What Do Names Do? Do They Reflect or Do They Evoke?
The opening words of Martin Buber’s magnum opus, I and Thou, begin: “Basic words do not state something that might exist outside them; by being spoken they establish a mode of existence.”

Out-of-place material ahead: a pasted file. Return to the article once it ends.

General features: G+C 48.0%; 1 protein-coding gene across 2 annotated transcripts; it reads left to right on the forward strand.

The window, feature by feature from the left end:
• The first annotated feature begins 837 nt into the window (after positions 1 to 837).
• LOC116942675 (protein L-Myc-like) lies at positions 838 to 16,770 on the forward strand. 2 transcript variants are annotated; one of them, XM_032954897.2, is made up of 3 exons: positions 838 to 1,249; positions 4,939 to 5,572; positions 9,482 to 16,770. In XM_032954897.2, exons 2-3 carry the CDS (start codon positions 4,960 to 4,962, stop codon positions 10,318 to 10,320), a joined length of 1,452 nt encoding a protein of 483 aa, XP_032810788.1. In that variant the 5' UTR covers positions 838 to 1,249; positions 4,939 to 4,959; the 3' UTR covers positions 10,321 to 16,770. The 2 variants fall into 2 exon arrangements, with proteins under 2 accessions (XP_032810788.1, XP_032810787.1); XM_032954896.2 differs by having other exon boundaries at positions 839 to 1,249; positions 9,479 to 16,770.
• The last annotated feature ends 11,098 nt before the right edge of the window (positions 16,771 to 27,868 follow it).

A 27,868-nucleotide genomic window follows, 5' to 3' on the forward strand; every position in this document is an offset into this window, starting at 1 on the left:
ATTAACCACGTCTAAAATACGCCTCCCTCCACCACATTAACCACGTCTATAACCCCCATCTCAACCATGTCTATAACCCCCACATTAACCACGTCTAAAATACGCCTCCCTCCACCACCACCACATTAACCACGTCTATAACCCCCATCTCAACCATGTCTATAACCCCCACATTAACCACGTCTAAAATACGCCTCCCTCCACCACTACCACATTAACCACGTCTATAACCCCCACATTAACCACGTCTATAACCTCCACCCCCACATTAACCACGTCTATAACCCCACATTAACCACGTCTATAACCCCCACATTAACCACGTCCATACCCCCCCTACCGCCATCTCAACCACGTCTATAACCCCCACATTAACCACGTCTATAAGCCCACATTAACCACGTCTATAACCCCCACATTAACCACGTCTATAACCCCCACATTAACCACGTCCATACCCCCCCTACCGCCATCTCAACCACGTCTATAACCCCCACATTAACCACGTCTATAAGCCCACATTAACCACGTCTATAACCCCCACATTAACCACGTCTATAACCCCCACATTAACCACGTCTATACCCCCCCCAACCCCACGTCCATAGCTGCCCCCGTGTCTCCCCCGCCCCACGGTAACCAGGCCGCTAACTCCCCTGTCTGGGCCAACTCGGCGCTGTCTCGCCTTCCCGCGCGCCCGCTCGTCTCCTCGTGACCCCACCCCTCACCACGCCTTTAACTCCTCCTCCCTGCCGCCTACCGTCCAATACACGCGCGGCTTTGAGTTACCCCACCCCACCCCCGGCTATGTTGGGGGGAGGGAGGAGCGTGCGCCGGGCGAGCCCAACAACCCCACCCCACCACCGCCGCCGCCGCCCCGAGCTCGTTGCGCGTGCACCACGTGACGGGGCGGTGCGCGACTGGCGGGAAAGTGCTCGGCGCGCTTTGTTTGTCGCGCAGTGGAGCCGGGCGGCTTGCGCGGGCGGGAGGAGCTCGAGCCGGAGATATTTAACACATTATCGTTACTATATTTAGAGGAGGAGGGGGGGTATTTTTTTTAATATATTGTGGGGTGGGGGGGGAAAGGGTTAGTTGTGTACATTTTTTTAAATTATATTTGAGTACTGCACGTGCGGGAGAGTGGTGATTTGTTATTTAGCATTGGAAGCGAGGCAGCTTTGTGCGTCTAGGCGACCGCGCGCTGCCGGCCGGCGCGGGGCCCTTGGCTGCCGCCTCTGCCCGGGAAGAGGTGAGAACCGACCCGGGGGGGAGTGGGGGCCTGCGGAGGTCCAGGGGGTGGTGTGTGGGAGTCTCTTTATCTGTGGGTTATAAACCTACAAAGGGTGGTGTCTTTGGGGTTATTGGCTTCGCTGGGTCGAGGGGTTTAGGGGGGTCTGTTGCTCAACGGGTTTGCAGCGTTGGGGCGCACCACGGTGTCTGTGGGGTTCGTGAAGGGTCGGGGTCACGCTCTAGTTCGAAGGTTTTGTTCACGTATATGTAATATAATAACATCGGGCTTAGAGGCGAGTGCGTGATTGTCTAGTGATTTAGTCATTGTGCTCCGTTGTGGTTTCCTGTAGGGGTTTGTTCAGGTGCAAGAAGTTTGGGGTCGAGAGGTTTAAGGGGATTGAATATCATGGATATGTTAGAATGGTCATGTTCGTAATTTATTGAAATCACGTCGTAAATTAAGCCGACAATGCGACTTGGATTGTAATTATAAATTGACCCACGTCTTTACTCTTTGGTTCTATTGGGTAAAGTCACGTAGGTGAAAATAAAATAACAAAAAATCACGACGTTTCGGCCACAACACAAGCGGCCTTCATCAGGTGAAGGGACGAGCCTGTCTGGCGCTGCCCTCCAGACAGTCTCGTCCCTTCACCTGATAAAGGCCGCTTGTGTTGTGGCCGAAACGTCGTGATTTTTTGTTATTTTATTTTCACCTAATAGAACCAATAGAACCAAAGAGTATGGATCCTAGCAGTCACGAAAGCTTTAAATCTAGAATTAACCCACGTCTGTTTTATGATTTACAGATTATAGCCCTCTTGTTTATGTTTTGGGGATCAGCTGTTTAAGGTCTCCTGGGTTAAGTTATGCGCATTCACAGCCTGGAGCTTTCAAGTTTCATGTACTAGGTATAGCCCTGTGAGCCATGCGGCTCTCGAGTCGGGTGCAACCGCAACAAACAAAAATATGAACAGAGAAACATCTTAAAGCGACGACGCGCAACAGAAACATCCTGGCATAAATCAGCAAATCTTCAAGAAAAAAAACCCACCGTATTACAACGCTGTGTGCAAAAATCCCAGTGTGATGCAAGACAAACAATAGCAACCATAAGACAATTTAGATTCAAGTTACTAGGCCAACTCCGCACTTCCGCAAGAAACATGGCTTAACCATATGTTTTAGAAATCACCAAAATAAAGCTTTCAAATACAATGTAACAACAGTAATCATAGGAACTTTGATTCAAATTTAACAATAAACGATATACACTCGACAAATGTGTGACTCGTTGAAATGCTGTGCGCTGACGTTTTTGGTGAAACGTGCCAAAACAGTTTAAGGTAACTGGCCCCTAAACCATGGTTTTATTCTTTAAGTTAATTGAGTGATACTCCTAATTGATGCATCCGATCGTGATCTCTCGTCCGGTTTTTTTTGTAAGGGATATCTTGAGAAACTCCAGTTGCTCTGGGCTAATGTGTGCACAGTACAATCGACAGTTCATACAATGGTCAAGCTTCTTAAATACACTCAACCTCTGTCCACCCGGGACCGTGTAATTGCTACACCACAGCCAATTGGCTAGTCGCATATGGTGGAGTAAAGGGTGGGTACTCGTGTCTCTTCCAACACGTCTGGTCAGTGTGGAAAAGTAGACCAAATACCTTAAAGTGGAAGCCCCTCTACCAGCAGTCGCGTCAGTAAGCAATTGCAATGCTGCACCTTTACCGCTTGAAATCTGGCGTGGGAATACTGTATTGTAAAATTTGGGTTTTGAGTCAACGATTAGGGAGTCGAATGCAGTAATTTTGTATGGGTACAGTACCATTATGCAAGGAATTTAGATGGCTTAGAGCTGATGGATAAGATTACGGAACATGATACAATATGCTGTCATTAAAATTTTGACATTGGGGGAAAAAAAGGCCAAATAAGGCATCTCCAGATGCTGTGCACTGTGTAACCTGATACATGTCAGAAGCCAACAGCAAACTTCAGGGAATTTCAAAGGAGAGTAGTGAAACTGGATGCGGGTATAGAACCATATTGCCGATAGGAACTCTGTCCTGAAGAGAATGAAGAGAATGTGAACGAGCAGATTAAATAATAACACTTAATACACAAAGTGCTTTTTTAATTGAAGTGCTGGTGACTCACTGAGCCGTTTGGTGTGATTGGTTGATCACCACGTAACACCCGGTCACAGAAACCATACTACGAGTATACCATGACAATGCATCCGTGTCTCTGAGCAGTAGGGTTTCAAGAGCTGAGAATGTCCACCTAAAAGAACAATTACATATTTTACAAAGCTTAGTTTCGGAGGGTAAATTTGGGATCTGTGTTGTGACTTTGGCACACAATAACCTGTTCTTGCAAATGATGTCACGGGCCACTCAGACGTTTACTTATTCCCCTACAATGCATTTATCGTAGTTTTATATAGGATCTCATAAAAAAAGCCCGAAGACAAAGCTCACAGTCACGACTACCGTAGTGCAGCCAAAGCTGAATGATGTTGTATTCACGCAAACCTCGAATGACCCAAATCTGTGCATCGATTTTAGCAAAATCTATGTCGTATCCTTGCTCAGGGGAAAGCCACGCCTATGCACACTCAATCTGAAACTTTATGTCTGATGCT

When Buber says that “Basic words do not state something that might exist outside them,” he is gesturing toward a fundamental divide between two very different ways of understanding the status of language. For purposes of this essay, I’ll say that that distinction rests somewhere between “reflection” and “evocation.” And by that I mean that some hold that their words accurately reflect what is outside them and others hold that their words evoke meaningful perspectives that enable the contours of human life to be defined in particular ways. Let’s look at this distinction a bit more closely.